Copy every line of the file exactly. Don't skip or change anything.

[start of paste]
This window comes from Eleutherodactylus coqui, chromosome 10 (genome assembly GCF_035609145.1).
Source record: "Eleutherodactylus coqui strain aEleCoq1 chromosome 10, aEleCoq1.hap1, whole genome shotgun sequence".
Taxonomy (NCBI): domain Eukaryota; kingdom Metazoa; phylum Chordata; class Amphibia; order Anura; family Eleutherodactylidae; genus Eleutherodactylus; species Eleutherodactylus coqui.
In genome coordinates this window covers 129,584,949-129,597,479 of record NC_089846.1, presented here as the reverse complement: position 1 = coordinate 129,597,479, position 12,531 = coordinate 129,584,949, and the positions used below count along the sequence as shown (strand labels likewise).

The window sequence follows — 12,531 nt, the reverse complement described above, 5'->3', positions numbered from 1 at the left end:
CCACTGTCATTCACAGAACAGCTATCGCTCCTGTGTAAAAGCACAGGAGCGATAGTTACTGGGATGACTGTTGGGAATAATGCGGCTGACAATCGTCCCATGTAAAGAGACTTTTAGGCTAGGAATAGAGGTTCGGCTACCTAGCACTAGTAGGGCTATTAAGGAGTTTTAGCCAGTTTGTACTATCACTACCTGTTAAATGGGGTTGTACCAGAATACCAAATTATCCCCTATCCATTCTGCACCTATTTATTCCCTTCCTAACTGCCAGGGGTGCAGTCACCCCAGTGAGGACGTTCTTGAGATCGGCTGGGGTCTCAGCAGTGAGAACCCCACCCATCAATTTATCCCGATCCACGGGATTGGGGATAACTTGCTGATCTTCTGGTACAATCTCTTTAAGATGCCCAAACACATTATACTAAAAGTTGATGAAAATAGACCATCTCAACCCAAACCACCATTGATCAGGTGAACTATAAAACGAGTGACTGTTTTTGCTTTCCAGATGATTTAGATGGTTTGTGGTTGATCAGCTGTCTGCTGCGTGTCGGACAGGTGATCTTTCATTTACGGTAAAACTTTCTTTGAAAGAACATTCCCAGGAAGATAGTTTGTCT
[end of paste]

This window comes from Eleutherodactylus coqui, chromosome 10 (genome assembly GCF_035609145.1).
Source record: "Eleutherodactylus coqui strain aEleCoq1 chromosome 10, aEleCoq1.hap1, whole genome shotgun sequence".
Taxonomy (NCBI): domain Eukaryota; kingdom Metazoa; phylum Chordata; class Amphibia; order Anura; family Eleutherodactylidae; genus Eleutherodactylus; species Eleutherodactylus coqui.
In genome coordinates this window covers 129,584,949-129,597,479 of record NC_089846.1, presented here as the reverse complement: position 1 = coordinate 129,597,479, position 12,531 = coordinate 129,584,949, and the positions used below count along the sequence as shown (strand labels likewise).

The window sequence follows — 12,531 nt, the reverse complement described above, 5'->3', positions numbered from 1 at the left end:
CCACTGTCATTCACAGAACAGCTATCGCTCCTGTGTAAAAGCACAGGAGCGATAGTTACTGGGATGACTGTTGGGAATAATGCGGCTGACAATCGTCCCATGTAAAGAGACTTTTAGGCTAGGAATAGAGGTTCGGCTACCTAGCACTAGTAGGGCTATTAAGGAGTTTTAGCCAGTTTGTACTATCACTACCTGTTAAATGGGGTTGTACCAGAATACCAAATTATCCCCTATCCATTCTGCACCTATTTATTCCCTTCCTAACTGCCAGGGGTGCAGTCACCCCAGTGAGGACGTTCTTGAGATCGGCTGGGGTCTCAGCAGTGAGAACCCCACCCATCAATTTATCCCGATCCACGGGATTGGGGATAACTTGCTGATCTTCTGGTACAATCTCTTTAAGATGCCCAAACACATTATACTAAAAGTTGATGAAAATAGACCATCTCAACCCAAACCACCATTGATCAGGTGAACTATAAAACGAGTGACTGTTTTTGCTTTCCAGATGATTTAGATGGTTTGTGGTTGATCAGCTGTCTGCTGCGTGTCGGACAGGTGATCTTTCATTTACGGTAAAACTTTCTTTGAAAGAACATTCCCAGGAAGATAGTTTGTCT